December 19, 2007 EditionAlso in this issue...
Technology through the yearsJunior Stormes
(Bruce Watson provided facts for this article and assisted with its compilation.)
In our local school districts when you think of technology, the first name that comes to mind is Bruce Watson from the Northeast Arkansas Education Cooperative.
The first technology coordinators were hired in July and August of 1995 for each of the 15 education cooperatives in the state. This is when Watson began his journey as the technology coordinator at the NEA Co-op.
During this time APSCN (Arkansas Public School Computer Network) began constructing a statewide computer network at the NEA Co-op's main office, which then resided on the Hoxie School District campus.
This was the beginning of a statewide network. The plan was to connect every public k-12 school building and all education cooperatives in Arkansas to a single WAN (wide area network).
In 1998, APSCN became a division of ADE (Arkansas Department of Education). At this time only a small percentage of school buildings had been connected to the statewide network. That same year, the first computer lab was implemented for teacher training in the proper use of technology. Most early workshops consisted of e-mail, Internet, Windows and Microsoft Office, with workstations running Windows 3.1.
Also during 1995, the NEA Co-op's first network was piggybacked off the Hoxie School District's LAN (local area network) and even used their e-mail server with a 56K Internet connection. It wasn't until 1996 that the co-op received its first e-mail server and 56K Internet connection.
In 1997 the Northeast Arkansas Education Cooperative purchased the old shirt factory in Walnut Ridge, and all personnel from three different locations moved in together. Shortly after installing a second (T1) WAN connection that was 25 times faster than their old connection, the first Compressed Interactive Videoconferencing (CIV) was added.
By 2005 the increased usage of the CIV network exposed a need for additional support concerning distance learning. Jeanine Wood was brought on-board in 2005 and now is in charge of our CIV program.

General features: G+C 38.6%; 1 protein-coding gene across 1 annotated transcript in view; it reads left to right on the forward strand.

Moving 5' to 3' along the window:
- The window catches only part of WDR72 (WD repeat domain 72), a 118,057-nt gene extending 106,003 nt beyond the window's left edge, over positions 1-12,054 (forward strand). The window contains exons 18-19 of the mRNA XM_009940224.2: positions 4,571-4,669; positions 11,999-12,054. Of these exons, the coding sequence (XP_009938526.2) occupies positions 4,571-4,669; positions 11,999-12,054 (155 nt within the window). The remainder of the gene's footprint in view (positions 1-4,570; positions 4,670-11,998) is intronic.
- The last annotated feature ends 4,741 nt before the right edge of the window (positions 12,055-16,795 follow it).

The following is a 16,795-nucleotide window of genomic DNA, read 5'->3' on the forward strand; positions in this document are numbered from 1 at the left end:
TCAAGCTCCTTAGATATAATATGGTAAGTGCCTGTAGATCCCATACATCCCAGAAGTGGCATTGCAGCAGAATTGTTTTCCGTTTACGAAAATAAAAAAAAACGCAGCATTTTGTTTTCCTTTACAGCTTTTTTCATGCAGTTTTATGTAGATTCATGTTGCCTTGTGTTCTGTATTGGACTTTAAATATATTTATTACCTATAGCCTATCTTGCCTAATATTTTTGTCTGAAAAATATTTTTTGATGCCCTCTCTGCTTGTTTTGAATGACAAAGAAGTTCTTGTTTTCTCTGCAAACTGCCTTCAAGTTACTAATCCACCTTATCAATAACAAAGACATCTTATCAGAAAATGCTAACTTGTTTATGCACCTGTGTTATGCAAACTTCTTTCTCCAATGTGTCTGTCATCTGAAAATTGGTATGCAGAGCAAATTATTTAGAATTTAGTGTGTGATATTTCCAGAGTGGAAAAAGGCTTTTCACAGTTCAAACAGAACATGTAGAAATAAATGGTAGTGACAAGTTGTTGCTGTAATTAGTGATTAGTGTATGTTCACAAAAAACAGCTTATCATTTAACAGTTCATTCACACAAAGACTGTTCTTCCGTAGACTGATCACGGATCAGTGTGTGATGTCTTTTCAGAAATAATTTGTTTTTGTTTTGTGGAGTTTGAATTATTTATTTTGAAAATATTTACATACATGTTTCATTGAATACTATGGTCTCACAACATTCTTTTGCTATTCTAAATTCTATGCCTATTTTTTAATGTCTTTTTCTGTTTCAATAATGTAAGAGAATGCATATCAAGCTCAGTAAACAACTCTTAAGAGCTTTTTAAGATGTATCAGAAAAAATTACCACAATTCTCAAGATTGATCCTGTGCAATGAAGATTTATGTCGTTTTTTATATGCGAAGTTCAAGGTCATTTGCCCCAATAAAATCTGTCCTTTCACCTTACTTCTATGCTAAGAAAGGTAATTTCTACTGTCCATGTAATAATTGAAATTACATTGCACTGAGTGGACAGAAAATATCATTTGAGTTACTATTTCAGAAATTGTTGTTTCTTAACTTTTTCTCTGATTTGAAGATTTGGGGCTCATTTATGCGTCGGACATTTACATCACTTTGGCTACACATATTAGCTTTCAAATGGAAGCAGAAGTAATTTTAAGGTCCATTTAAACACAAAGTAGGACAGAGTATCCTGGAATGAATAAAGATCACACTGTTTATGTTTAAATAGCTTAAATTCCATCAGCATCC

With these improvements over the years Watson has brought educators and the general public through to the technology age. In the beginning he would make visits to schools and help the struggling to adapt to the newness of Windows 3.1 and e-mail.
Watson continued to grow in his abilities and began to give workshops on how to maneuver through the windows evolution. Some of the tasks at hand were explanations of: "what is a mouse and how does it work? Why has the floppy disk gone from a 5.5 inch to a 3.5 inch?" Also, more importantly was the fact that the CD ROM tray was not a cup holder.
Computers today have many new features and accessories. Information moves in and out of the computer in so many formats that it is really a user's choice. The co-op itself has a computer lab, several presentation rooms with projectors and a working portable laptop lab. We are so fortunate to have this kind of technology available to us. It is also comforting to know that Watson is on our side, ready to help us through our technology dilemmas.
Recently, the NEA Co-op has embarked upon a new form of education through distance learning. The distance learning format enables schools to offer courses using the advanced CIV technology. Students learn in a live video conferencing environment. Junior Stormes has been hired to help assist with this type of technology, which is believed to enhance opportunities for students locally and around the state.
As technology seems to leap ahead of our experiences, it soon becomes a challenge to keep up and virtually impossible to progress at the same speed. However, with the teamwork and combined knowledge of these technology coordinators, there is no reason to fear.
(Note: This is the final column in a series of columns by different employees of the NEA Educational Cooperative to inform the public about the services provided by the co-op.)
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